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The vital issue facing urban America during the 1960's—the downward spiral of poverty, deterioration, and exploitation in poor neighborhoods—was attacked by The Woodlawn Organization (TWO) in Chicago. John Hall Fish, an active participant in TWO, tells the story of one of the most exciting, controversial, and significant experiments in community control.
Founded in 1961 by a group of clergymen, with tactical advice from Saul Alinsky, TWO grew to become the major force for community development and self-government in the Woodlawn area. The author traces TWO's history as it struggled to achieve significant community control over the problems that threatened the black inner-city community. He concentrates on three controversial programs: the Youth Project (involving the Blackstone Rangers), the Woodlawn Experimental Schools project, and the Model Cities program. Although TWO ultimately failed to overcome the entrenched opposition of city agencies, its very survival, the author argues, is a measure of its success. For as the cumbersome urban bureaucracies prove ever more ineffective, it is the existence of organized and experienced community organizations that will determine the possibility of neighborhood rebirth and renewal.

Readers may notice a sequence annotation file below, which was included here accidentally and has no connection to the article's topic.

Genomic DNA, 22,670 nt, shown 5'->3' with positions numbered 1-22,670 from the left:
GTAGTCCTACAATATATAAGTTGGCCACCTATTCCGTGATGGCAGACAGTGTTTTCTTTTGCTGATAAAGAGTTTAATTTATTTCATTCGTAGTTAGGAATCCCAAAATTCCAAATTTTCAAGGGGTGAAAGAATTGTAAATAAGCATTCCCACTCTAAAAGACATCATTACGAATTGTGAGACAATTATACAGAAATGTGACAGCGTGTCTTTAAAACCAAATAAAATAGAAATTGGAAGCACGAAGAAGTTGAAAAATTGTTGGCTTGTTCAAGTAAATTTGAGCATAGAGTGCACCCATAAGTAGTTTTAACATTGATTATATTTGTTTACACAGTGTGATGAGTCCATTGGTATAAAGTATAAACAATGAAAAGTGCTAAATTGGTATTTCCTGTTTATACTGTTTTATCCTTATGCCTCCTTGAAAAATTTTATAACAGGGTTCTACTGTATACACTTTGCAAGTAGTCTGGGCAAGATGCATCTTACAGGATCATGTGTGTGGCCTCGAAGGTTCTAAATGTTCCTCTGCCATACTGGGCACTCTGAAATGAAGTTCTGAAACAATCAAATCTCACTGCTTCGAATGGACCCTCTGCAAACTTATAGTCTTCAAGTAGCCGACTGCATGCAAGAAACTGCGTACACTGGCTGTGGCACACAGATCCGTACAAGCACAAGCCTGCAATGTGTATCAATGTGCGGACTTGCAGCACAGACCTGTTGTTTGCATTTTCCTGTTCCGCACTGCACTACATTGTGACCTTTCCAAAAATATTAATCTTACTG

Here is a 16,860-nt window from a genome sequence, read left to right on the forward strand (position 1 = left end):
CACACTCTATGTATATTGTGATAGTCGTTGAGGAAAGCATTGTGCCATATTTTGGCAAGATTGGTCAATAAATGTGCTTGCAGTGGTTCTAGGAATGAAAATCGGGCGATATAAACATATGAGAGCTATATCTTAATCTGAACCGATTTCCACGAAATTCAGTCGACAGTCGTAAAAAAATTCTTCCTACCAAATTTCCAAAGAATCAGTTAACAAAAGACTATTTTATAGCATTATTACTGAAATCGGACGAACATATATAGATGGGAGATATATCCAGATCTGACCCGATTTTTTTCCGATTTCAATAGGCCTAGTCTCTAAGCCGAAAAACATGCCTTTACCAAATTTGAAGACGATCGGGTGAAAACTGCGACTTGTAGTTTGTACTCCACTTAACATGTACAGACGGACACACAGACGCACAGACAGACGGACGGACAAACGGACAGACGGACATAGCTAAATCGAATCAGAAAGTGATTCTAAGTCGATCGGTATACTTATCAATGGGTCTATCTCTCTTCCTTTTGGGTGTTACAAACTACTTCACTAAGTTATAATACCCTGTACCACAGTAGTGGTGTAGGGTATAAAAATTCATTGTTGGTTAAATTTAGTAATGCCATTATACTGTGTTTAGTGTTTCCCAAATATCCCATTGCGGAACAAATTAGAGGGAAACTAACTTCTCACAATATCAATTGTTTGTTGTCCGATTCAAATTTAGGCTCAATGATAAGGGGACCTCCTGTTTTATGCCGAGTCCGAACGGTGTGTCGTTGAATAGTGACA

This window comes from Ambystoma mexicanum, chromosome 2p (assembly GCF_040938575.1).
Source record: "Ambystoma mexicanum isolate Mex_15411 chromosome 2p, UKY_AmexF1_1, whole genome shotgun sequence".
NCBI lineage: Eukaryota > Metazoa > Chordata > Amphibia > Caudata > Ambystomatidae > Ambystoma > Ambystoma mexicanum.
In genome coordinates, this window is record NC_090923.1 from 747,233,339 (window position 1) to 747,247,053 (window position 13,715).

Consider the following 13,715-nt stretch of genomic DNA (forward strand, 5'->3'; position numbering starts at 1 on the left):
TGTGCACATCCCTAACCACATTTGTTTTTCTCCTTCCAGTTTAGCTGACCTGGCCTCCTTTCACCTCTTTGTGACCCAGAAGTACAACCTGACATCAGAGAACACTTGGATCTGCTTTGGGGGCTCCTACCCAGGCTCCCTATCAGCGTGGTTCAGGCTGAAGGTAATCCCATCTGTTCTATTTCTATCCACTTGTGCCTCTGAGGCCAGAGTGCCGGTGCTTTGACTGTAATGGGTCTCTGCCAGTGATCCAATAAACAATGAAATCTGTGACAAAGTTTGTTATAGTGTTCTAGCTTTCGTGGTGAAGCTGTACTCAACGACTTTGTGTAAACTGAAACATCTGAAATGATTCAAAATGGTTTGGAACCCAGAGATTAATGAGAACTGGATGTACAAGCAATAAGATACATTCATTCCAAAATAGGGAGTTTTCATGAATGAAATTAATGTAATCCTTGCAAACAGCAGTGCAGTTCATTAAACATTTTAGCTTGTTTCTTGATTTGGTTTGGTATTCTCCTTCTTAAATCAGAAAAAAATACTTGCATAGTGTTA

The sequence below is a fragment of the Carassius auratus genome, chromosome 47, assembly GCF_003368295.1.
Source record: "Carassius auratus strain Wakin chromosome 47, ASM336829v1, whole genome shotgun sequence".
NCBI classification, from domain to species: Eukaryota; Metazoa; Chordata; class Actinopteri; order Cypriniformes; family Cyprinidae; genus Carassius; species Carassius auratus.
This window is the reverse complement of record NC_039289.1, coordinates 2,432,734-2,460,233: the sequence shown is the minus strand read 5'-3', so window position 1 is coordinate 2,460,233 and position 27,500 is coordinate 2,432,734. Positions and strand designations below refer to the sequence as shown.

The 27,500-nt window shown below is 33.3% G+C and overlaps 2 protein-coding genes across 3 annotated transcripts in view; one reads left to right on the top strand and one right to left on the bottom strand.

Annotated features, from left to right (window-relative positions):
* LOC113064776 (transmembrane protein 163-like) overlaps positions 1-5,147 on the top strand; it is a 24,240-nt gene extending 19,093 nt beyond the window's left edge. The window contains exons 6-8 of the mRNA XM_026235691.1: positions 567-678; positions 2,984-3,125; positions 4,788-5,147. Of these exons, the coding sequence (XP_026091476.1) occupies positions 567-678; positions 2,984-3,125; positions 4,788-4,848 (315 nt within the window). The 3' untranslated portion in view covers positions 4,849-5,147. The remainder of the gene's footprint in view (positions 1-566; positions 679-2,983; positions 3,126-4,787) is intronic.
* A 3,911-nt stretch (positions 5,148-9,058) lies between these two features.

Originally published in 1973.
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